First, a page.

• While all this was going on, Seattle had put together a 30-point quarter, and taken control of the game. With key players out, and Taurasi shooting poorly all night under pressure from Tanisha Wright (and help), a comeback always looked like a long shot – and so it proved. The Storm eased away in the fourth, for their third win over Phoenix this season.


  • So the problems continue for the Mercury. The injuries will worry them most, of course, because this team isn’t going anywhere with Penny Taylor, Griner and Bonner on the sidelines. But they had other issues before that. Seattle are a smarter team, and they make up for their lower level of raw talent than Phoenix with organisation and execution. And with Agler outcoaching Corey Gaines on a consistent basis. When Taylor had surgery on her other knee, the Mercury front office talked about her being “back in our lineup when we start our quest for a third title in mid-September”. Well, in case they hadn’t noticed, Seattle are once again only half a game back for third place in the West, and Tulsa have looked a little frisky lately. As long as Griner and Bonner are back relatively quickly, their playoff spot shouldn’t be under too much threat, but they’ve lost seven of their last nine games. That’s not the form of a title-challenger, however many injuries you have as excuses.


  • Seattle keep finding ways to win games. By hook or by crook, Agler gets them playing how he wants, and they overcome perceived shortcomings in personnel. They took a lot of bad shots in this game, and didn’t break down Phoenix’s defense in as pleasing a way as last week, but they found a way to get the job done pretty comfortably (and they were on the way there before the injuries started to hit Phoenix). This victory also sealed the tie-breaker over the Mercury, meaning dreams of a higher seed than #4 in the West might be plausible. I had them in the playoffs in my preseason predictions, but very few other people did. It’s a heck of a coaching job by Agler, and an admirable season so far for the pieces left on their roster.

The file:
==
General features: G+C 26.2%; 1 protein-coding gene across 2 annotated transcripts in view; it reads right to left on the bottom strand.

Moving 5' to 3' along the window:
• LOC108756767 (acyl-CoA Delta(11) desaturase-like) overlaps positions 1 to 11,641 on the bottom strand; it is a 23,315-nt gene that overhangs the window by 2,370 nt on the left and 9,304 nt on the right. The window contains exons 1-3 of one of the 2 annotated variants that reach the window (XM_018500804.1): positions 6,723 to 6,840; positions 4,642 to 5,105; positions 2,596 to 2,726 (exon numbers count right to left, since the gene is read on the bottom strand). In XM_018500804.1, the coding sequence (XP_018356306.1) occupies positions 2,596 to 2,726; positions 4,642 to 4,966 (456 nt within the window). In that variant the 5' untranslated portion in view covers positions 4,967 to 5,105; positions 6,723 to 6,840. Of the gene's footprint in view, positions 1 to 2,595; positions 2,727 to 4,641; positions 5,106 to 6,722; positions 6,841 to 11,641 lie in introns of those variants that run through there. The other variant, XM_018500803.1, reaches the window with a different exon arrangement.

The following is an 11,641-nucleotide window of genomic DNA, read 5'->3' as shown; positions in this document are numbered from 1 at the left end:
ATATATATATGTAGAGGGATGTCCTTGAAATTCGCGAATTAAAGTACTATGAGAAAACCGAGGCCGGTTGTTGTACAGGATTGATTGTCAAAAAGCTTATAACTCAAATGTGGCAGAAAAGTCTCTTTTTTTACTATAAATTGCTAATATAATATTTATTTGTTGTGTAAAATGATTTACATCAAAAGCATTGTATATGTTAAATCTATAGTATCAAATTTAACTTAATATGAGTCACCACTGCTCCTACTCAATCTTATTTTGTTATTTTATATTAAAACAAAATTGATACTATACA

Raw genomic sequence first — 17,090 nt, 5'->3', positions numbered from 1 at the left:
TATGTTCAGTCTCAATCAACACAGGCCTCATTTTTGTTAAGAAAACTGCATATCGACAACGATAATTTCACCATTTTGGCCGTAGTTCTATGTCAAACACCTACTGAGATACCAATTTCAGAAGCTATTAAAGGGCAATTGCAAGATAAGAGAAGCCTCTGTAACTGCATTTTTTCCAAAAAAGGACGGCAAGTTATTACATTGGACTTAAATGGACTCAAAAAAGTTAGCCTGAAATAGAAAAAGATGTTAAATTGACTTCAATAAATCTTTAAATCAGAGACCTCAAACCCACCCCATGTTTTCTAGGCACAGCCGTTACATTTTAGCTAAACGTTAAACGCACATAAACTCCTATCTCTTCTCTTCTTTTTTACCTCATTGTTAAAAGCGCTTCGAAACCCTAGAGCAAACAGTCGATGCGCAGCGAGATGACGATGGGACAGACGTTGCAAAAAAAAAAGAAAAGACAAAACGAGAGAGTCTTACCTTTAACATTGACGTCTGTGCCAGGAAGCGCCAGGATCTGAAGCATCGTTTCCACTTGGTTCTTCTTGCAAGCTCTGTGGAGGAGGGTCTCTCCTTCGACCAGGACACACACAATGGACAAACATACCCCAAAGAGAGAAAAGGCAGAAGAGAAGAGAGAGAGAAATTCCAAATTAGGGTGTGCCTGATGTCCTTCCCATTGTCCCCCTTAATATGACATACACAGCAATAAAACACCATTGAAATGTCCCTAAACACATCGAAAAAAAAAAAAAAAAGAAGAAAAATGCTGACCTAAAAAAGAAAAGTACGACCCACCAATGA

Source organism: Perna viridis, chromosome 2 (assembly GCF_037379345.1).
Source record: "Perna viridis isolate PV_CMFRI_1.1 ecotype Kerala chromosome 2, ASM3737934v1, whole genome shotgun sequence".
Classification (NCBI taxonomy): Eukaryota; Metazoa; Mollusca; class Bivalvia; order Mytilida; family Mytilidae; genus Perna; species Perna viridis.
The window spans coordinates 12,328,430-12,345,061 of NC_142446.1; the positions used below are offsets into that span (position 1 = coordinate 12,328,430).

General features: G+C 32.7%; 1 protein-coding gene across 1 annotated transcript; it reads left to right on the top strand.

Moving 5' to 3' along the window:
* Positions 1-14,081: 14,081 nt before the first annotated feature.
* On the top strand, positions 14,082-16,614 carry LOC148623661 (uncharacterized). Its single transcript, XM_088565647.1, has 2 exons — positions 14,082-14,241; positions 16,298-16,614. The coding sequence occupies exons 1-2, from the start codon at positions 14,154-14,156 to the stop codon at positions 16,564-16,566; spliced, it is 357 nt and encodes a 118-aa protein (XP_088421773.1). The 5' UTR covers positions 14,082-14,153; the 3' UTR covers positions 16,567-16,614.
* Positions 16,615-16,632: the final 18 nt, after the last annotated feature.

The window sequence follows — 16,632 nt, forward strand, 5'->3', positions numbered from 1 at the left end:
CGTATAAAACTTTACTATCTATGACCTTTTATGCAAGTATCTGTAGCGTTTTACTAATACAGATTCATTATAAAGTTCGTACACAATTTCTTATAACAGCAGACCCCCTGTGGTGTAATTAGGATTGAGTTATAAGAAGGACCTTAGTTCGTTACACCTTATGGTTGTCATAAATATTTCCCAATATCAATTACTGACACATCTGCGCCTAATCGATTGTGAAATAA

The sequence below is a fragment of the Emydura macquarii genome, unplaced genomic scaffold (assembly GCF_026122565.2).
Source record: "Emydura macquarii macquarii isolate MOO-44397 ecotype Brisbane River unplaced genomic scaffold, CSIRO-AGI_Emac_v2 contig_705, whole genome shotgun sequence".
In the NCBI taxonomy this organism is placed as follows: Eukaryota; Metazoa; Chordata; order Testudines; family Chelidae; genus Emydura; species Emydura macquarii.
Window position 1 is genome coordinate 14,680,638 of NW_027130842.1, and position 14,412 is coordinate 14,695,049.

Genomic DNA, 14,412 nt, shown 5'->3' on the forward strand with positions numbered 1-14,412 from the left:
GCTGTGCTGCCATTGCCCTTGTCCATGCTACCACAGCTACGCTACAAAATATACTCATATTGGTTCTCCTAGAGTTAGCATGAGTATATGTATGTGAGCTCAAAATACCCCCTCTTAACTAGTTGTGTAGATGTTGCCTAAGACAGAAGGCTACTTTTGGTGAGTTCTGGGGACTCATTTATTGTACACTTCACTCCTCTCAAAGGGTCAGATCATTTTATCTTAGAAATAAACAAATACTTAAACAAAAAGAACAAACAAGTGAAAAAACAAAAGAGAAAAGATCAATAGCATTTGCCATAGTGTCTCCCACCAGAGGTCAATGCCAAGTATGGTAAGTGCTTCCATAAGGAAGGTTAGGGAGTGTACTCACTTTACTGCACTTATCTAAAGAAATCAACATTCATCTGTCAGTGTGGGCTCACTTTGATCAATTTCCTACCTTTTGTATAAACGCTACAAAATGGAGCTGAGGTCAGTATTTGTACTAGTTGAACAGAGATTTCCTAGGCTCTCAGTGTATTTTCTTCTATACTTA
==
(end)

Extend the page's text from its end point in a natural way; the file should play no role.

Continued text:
Upcoming Games


Thursday August 8th (tomorrow):

Los Angeles @ Indiana, 7pm ET. Fever -2.5 for the line is a sign of how far Indiana have come, and of how much gamblers think the loss of Parker affects LA. This could easily go either way, but my gut says Sparks for some reason. And I’m going to listen to it for once.


Washington @ Minnesota, 8pm ET. Lynx -15 is just such a huge line. There’s no way you could predict any result other than a Minnesota victory with the way these teams have played lately. But with McCarville potentially sitting the game out, I’ll take the 15 points. I think the Mystics might just cover (or perhaps more accurately, Minnesota might relax enough to drop the margin of victory below 15).